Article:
Winter salads are often more bitter or hardy than their summer counterparts. We lack the natural sweetness of berries, a lot of sweet fruit, tomatoes, light greens and other bright summer flavors. We’re left with dense offerings such as carrots, onions, kale, mache, and other bitter greens. This is a simple technique that combines vinegar, sugar and fruit preserves to create a sweet-and-sour dressing that is also fat-free (though I’m a proponent of fat). We used part of a jar of preserves that were recently given to us to make the quince jelly gastrique.
Over the last few years we’ve found that a key to enjoying our pantry is to find diverse ways to use the flavors it provides. We’ve used jam to glaze meats, make cocktails, sweeten smoothies and played with various salad dressing recipes (including a very standard strawberry jam vinaigrette).
We used strawberry jam for this recipe but any jam could be used in its place as the other ingredients are fairly neutral.
Last nights winder salad incorporates tahini to emulsify it. Emulsifying simply means to incorporate the oil and vinegar into one sauce as opposed to a separated dressing. Here is a picture of our salad (it used plenty of winter ingredients yet brought the flavours of summer into our dreary winter evening):
I picked up a small tip in cooking class last week about making salad dressing and I’ve used it 3 times – it’s been fantastic and has changes the way I make salad dressing.
Before mixing oil and vinegar, pour your vinegar into a bowl and salt it. Stir or shake the bowl to incorporate the salt before adding the oil. Salt will not easily dissolve into oil so salting the vinegar allows you to evenly season your dressing far easier than adding it to the oil!
What little tricks have you learned in the kitchen lately (or you’ve known for a long time and want to share)?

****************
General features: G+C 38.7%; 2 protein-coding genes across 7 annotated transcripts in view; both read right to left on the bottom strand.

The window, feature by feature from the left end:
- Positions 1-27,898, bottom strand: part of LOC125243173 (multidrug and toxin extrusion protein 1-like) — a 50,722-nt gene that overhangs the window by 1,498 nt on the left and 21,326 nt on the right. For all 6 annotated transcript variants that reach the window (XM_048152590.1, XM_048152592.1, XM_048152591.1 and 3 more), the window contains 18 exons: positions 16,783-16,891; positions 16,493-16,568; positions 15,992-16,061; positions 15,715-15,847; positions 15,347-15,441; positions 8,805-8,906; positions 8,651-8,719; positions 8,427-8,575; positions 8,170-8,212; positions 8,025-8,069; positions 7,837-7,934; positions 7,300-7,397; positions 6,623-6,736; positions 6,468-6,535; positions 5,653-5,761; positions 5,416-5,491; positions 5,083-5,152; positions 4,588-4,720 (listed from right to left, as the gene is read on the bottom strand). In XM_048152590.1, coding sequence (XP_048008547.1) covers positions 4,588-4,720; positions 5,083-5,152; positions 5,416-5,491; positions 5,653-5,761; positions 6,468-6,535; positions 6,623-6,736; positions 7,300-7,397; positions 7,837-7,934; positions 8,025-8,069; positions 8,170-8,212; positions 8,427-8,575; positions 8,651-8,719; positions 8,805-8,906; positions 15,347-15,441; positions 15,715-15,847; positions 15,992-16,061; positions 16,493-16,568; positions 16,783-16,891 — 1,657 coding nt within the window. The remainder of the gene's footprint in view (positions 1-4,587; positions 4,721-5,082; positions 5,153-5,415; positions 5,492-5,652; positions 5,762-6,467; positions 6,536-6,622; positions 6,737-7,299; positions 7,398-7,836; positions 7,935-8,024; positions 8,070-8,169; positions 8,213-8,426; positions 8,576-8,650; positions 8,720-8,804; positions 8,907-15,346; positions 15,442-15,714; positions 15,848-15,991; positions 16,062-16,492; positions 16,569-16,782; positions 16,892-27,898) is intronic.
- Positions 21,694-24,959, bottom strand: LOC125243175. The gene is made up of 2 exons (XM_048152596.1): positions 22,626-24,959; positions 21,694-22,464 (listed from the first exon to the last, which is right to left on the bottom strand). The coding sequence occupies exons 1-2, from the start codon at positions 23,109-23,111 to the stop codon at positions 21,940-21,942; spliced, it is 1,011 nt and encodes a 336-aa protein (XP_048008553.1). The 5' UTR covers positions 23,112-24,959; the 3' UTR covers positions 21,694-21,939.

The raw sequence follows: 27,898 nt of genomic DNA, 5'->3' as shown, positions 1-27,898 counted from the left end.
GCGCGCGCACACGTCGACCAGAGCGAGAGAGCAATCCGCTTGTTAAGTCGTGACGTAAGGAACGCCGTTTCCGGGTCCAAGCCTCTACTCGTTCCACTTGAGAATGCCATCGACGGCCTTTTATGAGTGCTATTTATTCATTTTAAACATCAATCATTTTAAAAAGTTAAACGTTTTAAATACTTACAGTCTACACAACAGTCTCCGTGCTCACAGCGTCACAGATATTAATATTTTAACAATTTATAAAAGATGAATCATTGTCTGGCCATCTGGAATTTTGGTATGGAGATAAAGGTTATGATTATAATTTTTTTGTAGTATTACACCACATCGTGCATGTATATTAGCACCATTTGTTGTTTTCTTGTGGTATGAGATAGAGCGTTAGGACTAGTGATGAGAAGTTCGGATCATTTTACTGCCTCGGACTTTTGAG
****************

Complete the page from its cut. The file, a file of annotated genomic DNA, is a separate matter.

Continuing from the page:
I had really planned on building a cold frame this winter – unfortunately that will be a goal I’ll miss this year. Fall brought some unexpected challenges and we’re well into the dark of winter (although maybe I’ll get my butt moving for Spring!)
Thankfully we have a thriving community of farmers markets in Toronto and a lot of options though the winter. I was thrilled to find a new-to-me ingredient two weeks ago called Mache (also known as ‘corn salad’ or lamb’s lettuce).
I’ve always been told to think of mushrooms as sponges – they soak up anything they are submerged in (which is why most well-seasoned cooks will wipe them clean but not wash them in water). As we prepared for New Years I thought a lot about letting them soak as much butter as I could.
I’m a fan of dim sum. It offers a myriad of flavors, textures and cooking styles that somehow all find a way to work with hot sauce. There’s also plenty of less-than-healthy options which, I can freely admit, delight my indulgent side.
Other than being disc-shaped, green onion pancakes don’t resemble the pancakes of my youth at all. They are crispy on the outside and their inside is flaky and pleasantly doughy. The pancakes are often filled with chunks of green onion which takes the tastes right off the breakfast table and onto lunch or dinner. They are a pleasure to eat with your hands – you gently tear chunks of the flesh and different layers of the dough roughly separate from one another.
Over the last few years, many farmers in the Toronto area have learned to extend summer and fall crops into the fall through planting different crops, cold frames, natural greenhouses, different storage techniques, trenches dug under the frost line and more.
We’re still finding arugula, carrots, and tomatoes (they’ve been ripened in storage). Looking for a bigger taste of summer, we made a great dressing with strawberry jam tonight.
It’s radish season around here. We were fortunate to find a pile of gorgeous ‘watermelon radishes.’ They are slightly milder than most (although they still have plenty of radish punch). We opted for a simple salad and it was a great light lunch on the weekend:
I love hummus. The delightfully garlicky, olive-oil rich spread that brings me to happy town.
Today’s recipe still brings me to happy town – it just takes a very different route:
I’m committed to increasing our intake of local leafy greens this winter. I’ll be the first to admit that the idea of salad doesn’t often excite me so I’m looking forward to the challenge of getting excited about them; especially at a time of year that isn’t typically associated with salad.
Tonight’s attempt rocked the casbah: